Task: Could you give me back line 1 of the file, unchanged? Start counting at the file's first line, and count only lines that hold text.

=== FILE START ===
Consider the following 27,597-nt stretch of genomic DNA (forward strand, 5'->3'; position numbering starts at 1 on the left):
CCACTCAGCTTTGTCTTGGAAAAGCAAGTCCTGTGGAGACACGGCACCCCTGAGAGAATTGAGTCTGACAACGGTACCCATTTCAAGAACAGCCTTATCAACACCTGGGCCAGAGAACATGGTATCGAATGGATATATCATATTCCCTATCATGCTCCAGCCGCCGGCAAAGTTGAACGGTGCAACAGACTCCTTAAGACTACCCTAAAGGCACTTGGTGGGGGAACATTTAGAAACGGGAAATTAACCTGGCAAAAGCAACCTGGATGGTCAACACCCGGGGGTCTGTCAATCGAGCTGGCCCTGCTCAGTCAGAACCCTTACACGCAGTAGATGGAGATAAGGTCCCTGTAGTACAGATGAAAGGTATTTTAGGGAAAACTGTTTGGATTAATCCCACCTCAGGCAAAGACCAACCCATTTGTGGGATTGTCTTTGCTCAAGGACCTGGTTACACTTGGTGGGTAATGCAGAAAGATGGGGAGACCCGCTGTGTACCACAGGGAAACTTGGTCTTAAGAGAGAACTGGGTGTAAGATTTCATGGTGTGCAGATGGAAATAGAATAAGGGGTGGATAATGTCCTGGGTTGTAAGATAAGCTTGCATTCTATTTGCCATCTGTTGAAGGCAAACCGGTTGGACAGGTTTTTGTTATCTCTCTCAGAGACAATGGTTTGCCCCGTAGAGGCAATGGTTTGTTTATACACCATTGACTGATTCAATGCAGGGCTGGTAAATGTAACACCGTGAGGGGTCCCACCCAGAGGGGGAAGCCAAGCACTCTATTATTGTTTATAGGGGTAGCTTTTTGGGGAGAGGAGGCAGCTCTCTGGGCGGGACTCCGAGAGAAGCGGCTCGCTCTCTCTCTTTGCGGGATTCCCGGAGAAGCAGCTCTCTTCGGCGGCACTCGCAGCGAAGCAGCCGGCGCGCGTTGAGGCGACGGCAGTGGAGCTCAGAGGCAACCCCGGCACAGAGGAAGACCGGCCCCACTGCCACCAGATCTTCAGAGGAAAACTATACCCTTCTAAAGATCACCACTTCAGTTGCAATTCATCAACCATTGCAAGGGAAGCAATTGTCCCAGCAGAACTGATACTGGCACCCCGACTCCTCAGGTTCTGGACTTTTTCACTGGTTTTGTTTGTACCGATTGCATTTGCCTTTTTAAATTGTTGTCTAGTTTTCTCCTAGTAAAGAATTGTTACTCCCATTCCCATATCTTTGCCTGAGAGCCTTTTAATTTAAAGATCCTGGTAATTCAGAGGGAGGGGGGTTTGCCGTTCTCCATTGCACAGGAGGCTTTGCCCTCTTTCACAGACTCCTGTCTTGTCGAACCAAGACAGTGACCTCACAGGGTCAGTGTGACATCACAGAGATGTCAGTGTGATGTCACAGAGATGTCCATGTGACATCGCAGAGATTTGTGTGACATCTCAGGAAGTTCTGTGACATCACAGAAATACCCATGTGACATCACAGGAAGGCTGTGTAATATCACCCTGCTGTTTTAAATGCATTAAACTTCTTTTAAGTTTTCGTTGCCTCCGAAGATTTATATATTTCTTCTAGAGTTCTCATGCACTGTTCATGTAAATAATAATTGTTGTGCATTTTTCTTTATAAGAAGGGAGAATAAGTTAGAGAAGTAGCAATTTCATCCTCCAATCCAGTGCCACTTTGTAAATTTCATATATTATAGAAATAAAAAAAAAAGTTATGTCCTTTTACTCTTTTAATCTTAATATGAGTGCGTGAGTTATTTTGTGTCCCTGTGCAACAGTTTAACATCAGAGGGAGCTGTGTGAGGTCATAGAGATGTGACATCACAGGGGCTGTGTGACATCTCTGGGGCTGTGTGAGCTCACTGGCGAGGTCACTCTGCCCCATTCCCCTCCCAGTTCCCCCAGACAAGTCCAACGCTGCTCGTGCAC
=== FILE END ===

Consider the following 27,597-nt stretch of genomic DNA (forward strand, 5'->3'; position numbering starts at 1 on the left):